Products Testing on Animals

Cosmetic and Household Products Testing on Animals

Did you know that millions of animals are killed every day for household and cosmetic testing? The animals are forced to ingest or snort test samples, and at times chemicals are smeared in their eyes, skin, and mouth, to see if they will trigger adverse reactions. This practice is considered unnecessary, unethical, and barbaric. In fact, several campaigns have existed with the aim of putting an end to such tragic process.

Why Use Animals to Test Products?

Product testing on animals is conducted to make sure that the goods are harmless for human consumption. But some organizations like the Centre for the Validation of Alternatives (ECVAM) and the Interagency Coordinating Committee for the Validation of Alternative Methods (ICCVAM) are working together to alleviate traditional methods of product testing. Both the EU-based ECVAM and the US-based ICCVAM are responsible for approving product testing methods that do not require the use of rats, guinea pigs, and other species.

Types of Animal Tests

Acute Toxicity Testing

The process involves the administration of dangerous chemicals or products on animals via forced inhalation, forced feeding, or skin/eye contact. Among the side effects of this method include the following:

  • bleeding from the genitals, nose, or mouth
  • paralysis
  • diarrhea
  • severe abdominal pain
  • convulsions
  • seizures

In some cases, the subject dies after being exposed to high doses of toxic substances. Otherwise, they are killed after testing.

Eye and Skin Irritation/Corrosion Testing

Dating back to the 1940’s, this type of testing is carried out by dripping potentially dangerous substances into test animals’ eyes and skin which causes the following:

  • bloody scabs
  • cloudy or irritated eyes
  • blindness
  • ulcers
  • inflamed skin

The test is done on animals without any pain-relieving drugs. Most of the test subjects are rabbits whose skin and hair are entirely different compared to humans. Hence, many argue that the test is significantly unreliable.

Skin Sensitization Testing

In the previous years, a test called the guinea pig maximization test (GPMT) was used to study skin sensitization. The guinea pigs were injected with the test substance multiple times to detect and measure allergic reactions, such as:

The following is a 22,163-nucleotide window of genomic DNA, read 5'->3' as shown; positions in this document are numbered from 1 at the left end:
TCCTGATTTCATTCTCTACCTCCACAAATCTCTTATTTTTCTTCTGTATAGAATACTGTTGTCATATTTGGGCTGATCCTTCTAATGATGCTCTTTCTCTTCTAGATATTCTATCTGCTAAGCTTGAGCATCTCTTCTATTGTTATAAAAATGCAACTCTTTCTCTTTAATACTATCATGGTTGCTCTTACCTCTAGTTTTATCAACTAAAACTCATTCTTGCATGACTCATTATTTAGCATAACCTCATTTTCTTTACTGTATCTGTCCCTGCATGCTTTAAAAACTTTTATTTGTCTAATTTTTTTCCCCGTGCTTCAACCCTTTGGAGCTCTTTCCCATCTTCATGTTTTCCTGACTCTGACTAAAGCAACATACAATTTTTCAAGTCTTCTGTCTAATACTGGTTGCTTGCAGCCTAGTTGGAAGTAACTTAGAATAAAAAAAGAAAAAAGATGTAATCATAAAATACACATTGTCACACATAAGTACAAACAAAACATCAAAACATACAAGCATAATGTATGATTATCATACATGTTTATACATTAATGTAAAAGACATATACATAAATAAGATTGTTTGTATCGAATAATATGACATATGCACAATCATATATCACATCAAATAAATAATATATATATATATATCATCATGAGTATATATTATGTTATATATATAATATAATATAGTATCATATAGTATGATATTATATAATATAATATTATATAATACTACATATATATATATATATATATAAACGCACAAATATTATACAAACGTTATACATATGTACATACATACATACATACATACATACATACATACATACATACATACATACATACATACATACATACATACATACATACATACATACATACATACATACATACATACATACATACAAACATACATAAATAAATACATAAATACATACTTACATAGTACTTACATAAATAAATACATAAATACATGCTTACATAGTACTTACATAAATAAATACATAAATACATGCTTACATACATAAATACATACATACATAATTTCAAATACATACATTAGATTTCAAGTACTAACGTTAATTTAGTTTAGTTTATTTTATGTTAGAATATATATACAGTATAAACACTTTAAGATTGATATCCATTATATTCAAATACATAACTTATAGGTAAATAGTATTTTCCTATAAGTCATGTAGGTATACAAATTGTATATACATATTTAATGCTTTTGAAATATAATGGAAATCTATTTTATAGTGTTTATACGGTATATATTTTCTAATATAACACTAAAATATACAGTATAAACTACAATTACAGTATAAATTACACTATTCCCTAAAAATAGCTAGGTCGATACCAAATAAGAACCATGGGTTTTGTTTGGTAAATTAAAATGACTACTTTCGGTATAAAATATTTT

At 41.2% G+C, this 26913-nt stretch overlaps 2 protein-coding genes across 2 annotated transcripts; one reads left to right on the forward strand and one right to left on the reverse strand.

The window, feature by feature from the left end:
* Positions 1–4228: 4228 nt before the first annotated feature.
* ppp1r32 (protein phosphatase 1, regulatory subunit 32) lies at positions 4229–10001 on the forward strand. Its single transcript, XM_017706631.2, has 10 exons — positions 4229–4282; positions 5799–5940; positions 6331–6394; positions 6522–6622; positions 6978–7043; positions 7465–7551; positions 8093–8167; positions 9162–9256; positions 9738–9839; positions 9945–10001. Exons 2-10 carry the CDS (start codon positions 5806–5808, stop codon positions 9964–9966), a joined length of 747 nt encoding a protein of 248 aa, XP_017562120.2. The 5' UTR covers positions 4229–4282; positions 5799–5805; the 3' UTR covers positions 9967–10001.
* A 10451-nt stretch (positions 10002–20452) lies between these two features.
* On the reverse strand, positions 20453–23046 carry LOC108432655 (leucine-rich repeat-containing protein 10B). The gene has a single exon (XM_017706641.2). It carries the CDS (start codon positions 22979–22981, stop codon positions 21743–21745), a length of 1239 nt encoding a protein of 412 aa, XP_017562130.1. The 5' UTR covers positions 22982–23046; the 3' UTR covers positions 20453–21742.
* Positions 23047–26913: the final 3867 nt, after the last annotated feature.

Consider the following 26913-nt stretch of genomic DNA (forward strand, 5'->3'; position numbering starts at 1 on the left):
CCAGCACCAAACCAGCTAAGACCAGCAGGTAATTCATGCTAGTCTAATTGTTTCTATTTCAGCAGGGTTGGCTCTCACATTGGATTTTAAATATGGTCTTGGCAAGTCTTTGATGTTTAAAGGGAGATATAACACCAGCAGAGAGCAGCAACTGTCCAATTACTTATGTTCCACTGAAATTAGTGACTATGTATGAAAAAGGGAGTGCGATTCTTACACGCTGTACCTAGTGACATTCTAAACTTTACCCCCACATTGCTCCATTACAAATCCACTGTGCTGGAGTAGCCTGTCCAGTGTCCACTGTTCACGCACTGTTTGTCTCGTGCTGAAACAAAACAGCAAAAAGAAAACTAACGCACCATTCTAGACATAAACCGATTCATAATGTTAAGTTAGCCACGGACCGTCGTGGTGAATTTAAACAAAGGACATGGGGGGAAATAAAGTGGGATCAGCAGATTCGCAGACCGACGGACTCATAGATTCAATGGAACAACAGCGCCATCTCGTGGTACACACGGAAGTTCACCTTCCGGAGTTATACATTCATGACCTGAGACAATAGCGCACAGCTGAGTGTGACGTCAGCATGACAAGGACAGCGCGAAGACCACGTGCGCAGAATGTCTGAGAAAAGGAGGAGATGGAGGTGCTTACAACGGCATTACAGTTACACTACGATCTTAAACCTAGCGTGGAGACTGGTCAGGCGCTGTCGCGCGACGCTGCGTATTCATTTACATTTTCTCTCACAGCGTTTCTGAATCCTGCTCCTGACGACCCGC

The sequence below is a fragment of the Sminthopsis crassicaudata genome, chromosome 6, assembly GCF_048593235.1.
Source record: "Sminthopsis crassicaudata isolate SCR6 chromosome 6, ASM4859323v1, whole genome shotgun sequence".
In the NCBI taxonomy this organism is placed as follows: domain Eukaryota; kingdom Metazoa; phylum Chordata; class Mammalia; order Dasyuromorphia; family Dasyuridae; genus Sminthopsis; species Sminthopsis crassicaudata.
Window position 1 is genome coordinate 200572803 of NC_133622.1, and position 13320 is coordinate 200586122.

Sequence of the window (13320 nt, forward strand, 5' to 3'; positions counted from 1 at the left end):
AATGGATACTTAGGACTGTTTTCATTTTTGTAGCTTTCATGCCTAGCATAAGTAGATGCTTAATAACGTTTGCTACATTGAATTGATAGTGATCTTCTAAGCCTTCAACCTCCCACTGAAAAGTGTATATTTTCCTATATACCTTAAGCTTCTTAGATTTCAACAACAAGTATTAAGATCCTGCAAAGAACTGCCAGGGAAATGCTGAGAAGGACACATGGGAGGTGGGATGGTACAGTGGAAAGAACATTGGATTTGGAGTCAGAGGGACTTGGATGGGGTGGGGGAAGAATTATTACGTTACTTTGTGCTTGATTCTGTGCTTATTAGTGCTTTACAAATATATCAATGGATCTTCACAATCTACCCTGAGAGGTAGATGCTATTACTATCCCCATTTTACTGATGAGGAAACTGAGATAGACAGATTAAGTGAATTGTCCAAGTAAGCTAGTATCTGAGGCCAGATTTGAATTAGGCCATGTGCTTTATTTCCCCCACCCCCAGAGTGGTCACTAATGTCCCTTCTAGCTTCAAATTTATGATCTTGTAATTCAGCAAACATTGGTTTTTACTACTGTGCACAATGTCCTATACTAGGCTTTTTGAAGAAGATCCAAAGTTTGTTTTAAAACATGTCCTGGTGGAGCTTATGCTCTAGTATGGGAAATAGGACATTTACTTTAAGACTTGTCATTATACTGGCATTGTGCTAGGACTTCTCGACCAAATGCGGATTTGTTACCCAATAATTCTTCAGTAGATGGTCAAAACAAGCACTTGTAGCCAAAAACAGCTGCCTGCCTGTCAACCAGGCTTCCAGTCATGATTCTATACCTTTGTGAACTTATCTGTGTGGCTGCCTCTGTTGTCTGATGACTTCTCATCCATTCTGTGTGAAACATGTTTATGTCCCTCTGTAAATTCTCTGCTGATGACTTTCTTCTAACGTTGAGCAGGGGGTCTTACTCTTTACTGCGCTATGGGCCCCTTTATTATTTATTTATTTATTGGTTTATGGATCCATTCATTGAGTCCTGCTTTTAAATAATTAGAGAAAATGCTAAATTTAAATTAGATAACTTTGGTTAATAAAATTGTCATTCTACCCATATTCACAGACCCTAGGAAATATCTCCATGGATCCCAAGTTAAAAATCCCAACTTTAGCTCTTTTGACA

• skin irritation
  • inflammation
  • ulceration
  • itchiness

Today, researchers use local lymph node assay, also known as LLNA. During the test, the substance is applied to the ears of mice. Eventually, the mice are killed so the lymph node can be removed and the immune response studied.

Carcinogenicity Testing

In carcinogenicity tests, rodents are forced to inhale, ingest, or injected with a test substance. Sometimes, the test substance is spread on the creature’s skin. The animal has to endure the test for up to two years, before being killed, so that researchers can determine signs of cancer, such as:

  • tumor formation and growth
  • cellular abnormalities

However, a 2002 analysis of existing data found a lot of false positives and false negatives when using rodents to conclude carcinogenicity in humans.

Reproductive and Developmental Toxicity Testing

The test is used to determine if a product has an effect on the reproductive ability of an animal and on the development of the offspring. Researchers administer the test substance to rats a few weeks before mating through the gestation and fertility stages. Then, the growth, development, and survival of the offspring are examined.

Two-generation studies show an increase in the number of animals exposed to potentially harmful substances. The first generation of offspring from these developmental toxicity experiments is mated. The second generation of offspring is then observed to look for effects on fertility and toxicity.

Non-Animal Testing Methods

A growing number of companies have made the decision to employ non-animal testing methods. Some of these methods include:

  • Reconstructed skin grown from human cells
  • Predictive computer models
  • Cell and tissue cultures

Non-animal testing guidelines are published each year by the Organization for Economic Co-operation and Development, or OECD. The guidelines are internationally agreed upon and can be used by any laboratories, governments, and industries. They lay out new replacements to the old animal testing methods and offer replacements for previously required animal tests.

Companies That Don’t Test on Animals

More and more companies nowadays are no longer using animals to test for their household and beauty products. Some of these companies view their decision to stop animal testing as ethical, while others consider the move economical.

In the United States, there are still businesses that claim they are obliged to test their products on animals. Although some brands have already abandoned the idea of testing on animals, others have gone back to using the traditional method to market their products in countries like China. However, in the European Union and India, all companies are prohibited from testing their products on animals.